On April 12, 2003 at the first major protest against the war in Iraq after the "fall of Baghdad," the police in Washington, D.C. used motorcycles and bicycles to flank demonstrators and drove into pedestrians with the vehicles as the protesters peacefully marched along a permitted route. The police carried out multiple attacks against the 30,000 strong demonstration including using the "rush tactic" in which police charged assembled demonstrators, attacking them and disrupting the march. Litigation by the Partnership for Civil Justice Fund secured $100,000 for each of two plaintiffs who sued the Metropolitan Police Department (MPD) for injuries and ended its use of the "rush tactic."
On April 7, 2003, in Oakland antiwar demonstrations, the Oakland Police Department used vehicles as weapons. They ran into several people with their motorcycles as they herded the crowd down a series of egressless roads for over an hour, firing barrages at their backs. According to Guild member Dan Spalding, "[t]he police also used bean-bag rounds and wooden bullets to chase protesters into moving traffic. This is a case of the police using civilians' vehicles as weapons against protesters." The Guild and the ACLU filed a lawsuit against the City of Oakland on behalf of several demonstrators, dockworkers, and videographers who were literally run over by police rush tactics in this especially violent attack by police.
The Eighth Amendment to the U.S. Constitution provides that bail shall not be excessive. The purpose of bail is to allow an arrested individual to be free unless and until he or she has been convicted. Theoretically the amount of bail should not exceed what is reasonably necessary to ensure that the individual will appear in court. Standard bail schedules specify bail amounts for common offenses, but judges ultimately set bail. Judges frequently set extremely high bail in the case of certain offenses, such as rape, in order to ensure that the defendant remains in detention until the trial has concluded.
It is unconstitutional, however, to set bail high based on the fact that someone may be a "leader," especially when that person has been charged with a nonviolent misdemeanor, lives in the jurisdiction, and is not a flight risk. It is unclear why someone would have bail set based not upon what he or she is charged with but upon other, uncharged activities.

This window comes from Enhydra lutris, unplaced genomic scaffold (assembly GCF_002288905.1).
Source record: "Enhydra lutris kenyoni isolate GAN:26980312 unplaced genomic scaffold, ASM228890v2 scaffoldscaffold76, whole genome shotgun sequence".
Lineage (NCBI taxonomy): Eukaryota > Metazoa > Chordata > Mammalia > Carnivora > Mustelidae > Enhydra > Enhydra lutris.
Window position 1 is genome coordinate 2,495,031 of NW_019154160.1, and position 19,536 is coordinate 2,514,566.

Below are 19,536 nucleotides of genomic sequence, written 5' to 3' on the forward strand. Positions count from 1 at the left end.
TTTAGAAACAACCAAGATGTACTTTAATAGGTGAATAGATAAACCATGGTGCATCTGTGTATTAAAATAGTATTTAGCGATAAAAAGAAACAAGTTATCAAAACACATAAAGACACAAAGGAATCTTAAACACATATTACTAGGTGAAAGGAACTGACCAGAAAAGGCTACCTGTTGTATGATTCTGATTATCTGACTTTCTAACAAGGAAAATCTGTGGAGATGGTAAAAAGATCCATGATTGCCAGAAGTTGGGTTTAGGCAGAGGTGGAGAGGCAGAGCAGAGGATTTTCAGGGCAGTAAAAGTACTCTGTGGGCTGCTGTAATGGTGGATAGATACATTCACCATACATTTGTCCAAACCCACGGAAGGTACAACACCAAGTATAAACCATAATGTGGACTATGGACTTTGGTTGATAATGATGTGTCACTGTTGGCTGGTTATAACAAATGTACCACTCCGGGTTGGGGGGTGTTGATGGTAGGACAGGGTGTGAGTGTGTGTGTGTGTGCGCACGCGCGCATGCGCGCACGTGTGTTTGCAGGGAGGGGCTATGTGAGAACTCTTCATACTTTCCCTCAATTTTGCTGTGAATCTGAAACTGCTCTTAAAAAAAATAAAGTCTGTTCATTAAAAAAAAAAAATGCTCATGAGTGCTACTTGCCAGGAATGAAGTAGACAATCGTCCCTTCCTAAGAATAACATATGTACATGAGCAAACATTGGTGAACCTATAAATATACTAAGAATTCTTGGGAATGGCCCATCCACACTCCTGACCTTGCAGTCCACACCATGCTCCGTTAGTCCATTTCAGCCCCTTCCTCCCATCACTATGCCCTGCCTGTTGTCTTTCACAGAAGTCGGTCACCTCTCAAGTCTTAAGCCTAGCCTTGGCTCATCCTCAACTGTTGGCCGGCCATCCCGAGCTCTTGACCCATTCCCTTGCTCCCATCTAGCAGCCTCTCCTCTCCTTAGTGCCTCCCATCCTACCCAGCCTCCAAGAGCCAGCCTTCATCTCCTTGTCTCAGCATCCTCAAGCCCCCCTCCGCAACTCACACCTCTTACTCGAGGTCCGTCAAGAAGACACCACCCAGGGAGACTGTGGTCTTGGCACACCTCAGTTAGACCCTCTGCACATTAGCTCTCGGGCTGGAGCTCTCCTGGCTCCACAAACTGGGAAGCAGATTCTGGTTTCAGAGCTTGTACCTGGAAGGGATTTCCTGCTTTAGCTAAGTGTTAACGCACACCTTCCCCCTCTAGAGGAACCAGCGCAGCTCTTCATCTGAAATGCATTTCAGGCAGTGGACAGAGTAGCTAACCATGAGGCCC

Over-prosecution of protesters, especially those whom the government labels "ringleaders," was especially evident at the Republican National Convention (RNC) in Philadelphia on August 1, 2000. An unprecedented $1 million bail was set for two demonstrators whom police identified as ringleaders. John Sellers, director of the California-based Ruckus Society, and Terrence McGuckin of the Philadelphia Direct Action Group were arrested on misdemeanor charges and received disproportionately high—in fact, record-setting—bails of $1 million and $500,000, respectively. Sellers was charged with aggravated assault on a police officer—a charge that was later dropped—and eight other charges, including obstruction of a highway, failure to disperse, obstruction of justice, and conspiracy to commit all of the above, for a total of 14 counts.
The Report of the Republican National Convention Public Safety Planning and Implementation Review Commission says that searches at the 2008 RNC found several items to support an aggressive police response, including Molotov cocktails, buckets of urine, knives, chains, piping and similar items.
However, as is detailed later in this report, former NLG president Bruce Nestor disputes police claims that they seized Molotov cocktails and urine from an organizing space: "The raids again claim to be looking for such items as Molotov cocktails and devices to block traffic. Many common household items were seized, items that you would find in anybody's home to which police ascribed evil intent. Claims that they found urine were absolutely fabricated, as were claims of any sort of liquids being found to throw at police officers."